When I served up a bowl of this spring posole for my husband last week, the first thing he said was, “This tastes like New Mexico.” I cannot think of a better compliment than that. This is a simple soup that takes some time to make, but I promise it’s worth it. There are many kinds of posole, so to celebrate the full arrival of spring, I decided to make one loaded with greens.

When I arrived home after picking up a bag of posole at the farmers market, I noticed a little piece of paper inside the zip-close bag with a recipe for “Raul’s Posole.” The recipe was for a pork and red chile version where you put pork and posole into a pot with water, let it cook for a couple hours before adding red chile, salt, pepper, garlic and tomatoes, before garnishing with chopped onions and oregano. The next time I make a pot of posole, I will definitely try Raul’s recipe. The generosity of recipe-sharing is how I’m learning to cook here, and each time is a gift.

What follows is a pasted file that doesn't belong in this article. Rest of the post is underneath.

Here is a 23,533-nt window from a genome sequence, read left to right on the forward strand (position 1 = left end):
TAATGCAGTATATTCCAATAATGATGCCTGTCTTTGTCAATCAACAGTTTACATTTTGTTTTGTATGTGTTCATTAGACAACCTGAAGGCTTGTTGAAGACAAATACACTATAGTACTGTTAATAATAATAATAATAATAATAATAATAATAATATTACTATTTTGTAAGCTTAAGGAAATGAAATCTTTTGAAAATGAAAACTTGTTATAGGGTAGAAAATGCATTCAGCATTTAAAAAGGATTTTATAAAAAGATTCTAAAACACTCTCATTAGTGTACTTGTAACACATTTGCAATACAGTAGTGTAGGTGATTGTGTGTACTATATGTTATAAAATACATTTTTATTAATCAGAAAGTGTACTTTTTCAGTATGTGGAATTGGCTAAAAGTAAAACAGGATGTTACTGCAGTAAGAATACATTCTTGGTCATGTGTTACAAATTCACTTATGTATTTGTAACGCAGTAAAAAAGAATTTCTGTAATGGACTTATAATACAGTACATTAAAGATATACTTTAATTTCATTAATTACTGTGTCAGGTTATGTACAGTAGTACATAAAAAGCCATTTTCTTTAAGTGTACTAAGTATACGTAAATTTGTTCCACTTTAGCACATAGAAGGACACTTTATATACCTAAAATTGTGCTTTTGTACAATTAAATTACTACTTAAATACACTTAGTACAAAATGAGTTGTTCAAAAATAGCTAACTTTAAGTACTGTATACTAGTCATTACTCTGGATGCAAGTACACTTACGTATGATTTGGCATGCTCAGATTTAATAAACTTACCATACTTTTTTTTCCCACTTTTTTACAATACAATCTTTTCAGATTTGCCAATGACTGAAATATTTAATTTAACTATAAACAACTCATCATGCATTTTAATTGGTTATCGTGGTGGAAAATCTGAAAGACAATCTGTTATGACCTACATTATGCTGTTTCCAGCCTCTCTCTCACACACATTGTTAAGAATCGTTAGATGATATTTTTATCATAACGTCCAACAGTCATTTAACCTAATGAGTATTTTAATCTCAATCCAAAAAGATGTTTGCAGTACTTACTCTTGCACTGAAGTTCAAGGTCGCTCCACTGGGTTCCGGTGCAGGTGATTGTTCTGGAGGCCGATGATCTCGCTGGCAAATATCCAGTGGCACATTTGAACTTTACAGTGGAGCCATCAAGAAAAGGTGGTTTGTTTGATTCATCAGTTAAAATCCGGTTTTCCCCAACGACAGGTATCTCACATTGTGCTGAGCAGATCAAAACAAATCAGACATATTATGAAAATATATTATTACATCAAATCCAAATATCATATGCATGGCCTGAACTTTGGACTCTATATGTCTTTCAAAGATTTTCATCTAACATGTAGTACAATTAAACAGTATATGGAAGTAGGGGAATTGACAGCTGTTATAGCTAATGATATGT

When it comes to posole, I’ve probably learned the most while hanging out in the kitchen with chefs Lois Ellen Frank and Walter Whitewater. They taught me that while there are many ways of cooking posole, soaking the corn overnight in the fridge is a great way to jump-start the process for cooking the next day. And their favorite way of cooking posole is overnight in a slow cooker covered with water. The next day, you will have fluffy and tender posole for however you plan on using it. So feel free to experiment with cooking posole either of these ways. And as always, you can always shorten the cooking time for this recipe with cans of hominy if you find that helpful.


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